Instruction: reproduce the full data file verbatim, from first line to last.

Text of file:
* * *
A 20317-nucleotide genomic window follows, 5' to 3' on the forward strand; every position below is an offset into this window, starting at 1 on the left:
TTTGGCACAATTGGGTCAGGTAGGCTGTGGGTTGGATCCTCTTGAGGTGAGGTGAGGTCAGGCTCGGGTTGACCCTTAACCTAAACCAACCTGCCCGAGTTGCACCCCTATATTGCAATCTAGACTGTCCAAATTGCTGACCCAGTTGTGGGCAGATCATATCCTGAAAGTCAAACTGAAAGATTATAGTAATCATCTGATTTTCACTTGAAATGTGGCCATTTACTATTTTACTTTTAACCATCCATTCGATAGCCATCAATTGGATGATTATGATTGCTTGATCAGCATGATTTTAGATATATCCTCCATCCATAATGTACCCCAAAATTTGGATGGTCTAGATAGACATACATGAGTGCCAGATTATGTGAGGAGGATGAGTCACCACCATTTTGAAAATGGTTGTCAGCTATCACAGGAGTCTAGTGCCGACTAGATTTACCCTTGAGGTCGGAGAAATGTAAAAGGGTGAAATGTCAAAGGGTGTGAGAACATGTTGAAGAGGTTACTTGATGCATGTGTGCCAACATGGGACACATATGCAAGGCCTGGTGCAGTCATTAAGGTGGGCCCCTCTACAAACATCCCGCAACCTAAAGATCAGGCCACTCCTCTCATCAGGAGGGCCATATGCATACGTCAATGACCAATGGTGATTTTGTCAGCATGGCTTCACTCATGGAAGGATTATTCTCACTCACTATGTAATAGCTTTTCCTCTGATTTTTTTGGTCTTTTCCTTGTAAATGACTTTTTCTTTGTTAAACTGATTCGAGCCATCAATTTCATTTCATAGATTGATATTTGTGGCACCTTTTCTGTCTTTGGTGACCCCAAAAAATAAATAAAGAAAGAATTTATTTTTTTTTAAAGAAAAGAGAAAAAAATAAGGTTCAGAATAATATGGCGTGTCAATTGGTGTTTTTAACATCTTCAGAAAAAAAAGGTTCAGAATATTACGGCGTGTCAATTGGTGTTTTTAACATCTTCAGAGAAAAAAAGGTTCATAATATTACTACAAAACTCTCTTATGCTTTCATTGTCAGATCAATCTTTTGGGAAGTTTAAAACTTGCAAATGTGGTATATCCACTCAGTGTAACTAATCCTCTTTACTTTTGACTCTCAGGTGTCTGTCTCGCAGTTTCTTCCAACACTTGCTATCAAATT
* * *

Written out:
A 20317-nucleotide genomic window follows, 5' to 3' on the forward strand; every position below is an offset into this window, starting at 1 on the left:
TTTGGCACAATTGGGTCAGGTAGGCTGTGGGTTGGATCCTCTTGAGGTGAGGTGAGGTCAGGCTCGGGTTGACCCTTAACCTAAACCAACCTGCCCGAGTTGCACCCCTATATTGCAATCTAGACTGTCCAAATTGCTGACCCAGTTGTGGGCAGATCATATCCTGAAAGTCAAACTGAAAGATTATAGTAATCATCTGATTTTCACTTGAAATGTGGCCATTTACTATTTTACTTTTAACCATCCATTCGATAGCCATCAATTGGATGATTATGATTGCTTGATCAGCATGATTTTAGATATATCCTCCATCCATAATGTACCCCAAAATTTGGATGGTCTAGATAGACATACATGAGTGCCAGATTATGTGAGGAGGATGAGTCACCACCATTTTGAAAATGGTTGTCAGCTATCACAGGAGTCTAGTGCCGACTAGATTTACCCTTGAGGTCGGAGAAATGTAAAAGGGTGAAATGTCAAAGGGTGTGAGAACATGTTGAAGAGGTTACTTGATGCATGTGTGCCAACATGGGACACATATGCAAGGCCTGGTGCAGTCATTAAGGTGGGCCCCTCTACAAACATCCCGCAACCTAAAGATCAGGCCACTCCTCTCATCAGGAGGGCCATATGCATACGTCAATGACCAATGGTGATTTTGTCAGCATGGCTTCACTCATGGAAGGATTATTCTCACTCACTATGTAATAGCTTTTCCTCTGATTTTTTTGGTCTTTTCCTTGTAAATGACTTTTTCTTTGTTAAACTGATTCGAGCCATCAATTTCATTTCATAGATTGATATTTGTGGCACCTTTTCTGTCTTTGGTGACCCCAAAAAATAAATAAAGAAAGAATTTATTTTTTTTTAAAGAAAAGAGAAAAAAATAAGGTTCAGAATAATATGGCGTGTCAATTGGTGTTTTTAACATCTTCAGAAAAAAAAGGTTCAGAATATTACGGCGTGTCAATTGGTGTTTTTAACATCTTCAGAGAAAAAAAGGTTCATAATATTACTACAAAACTCTCTTATGCTTTCATTGTCAGATCAATCTTTTGGGAAGTTTAAAACTTGCAAATGTGGTATATCCACTCAGTGTAACTAATCCTCTTTACTTTTGACTCTCAGGTGTCTGTCTCGCAGTTTCTTCCAACACTTGCTATCAAATT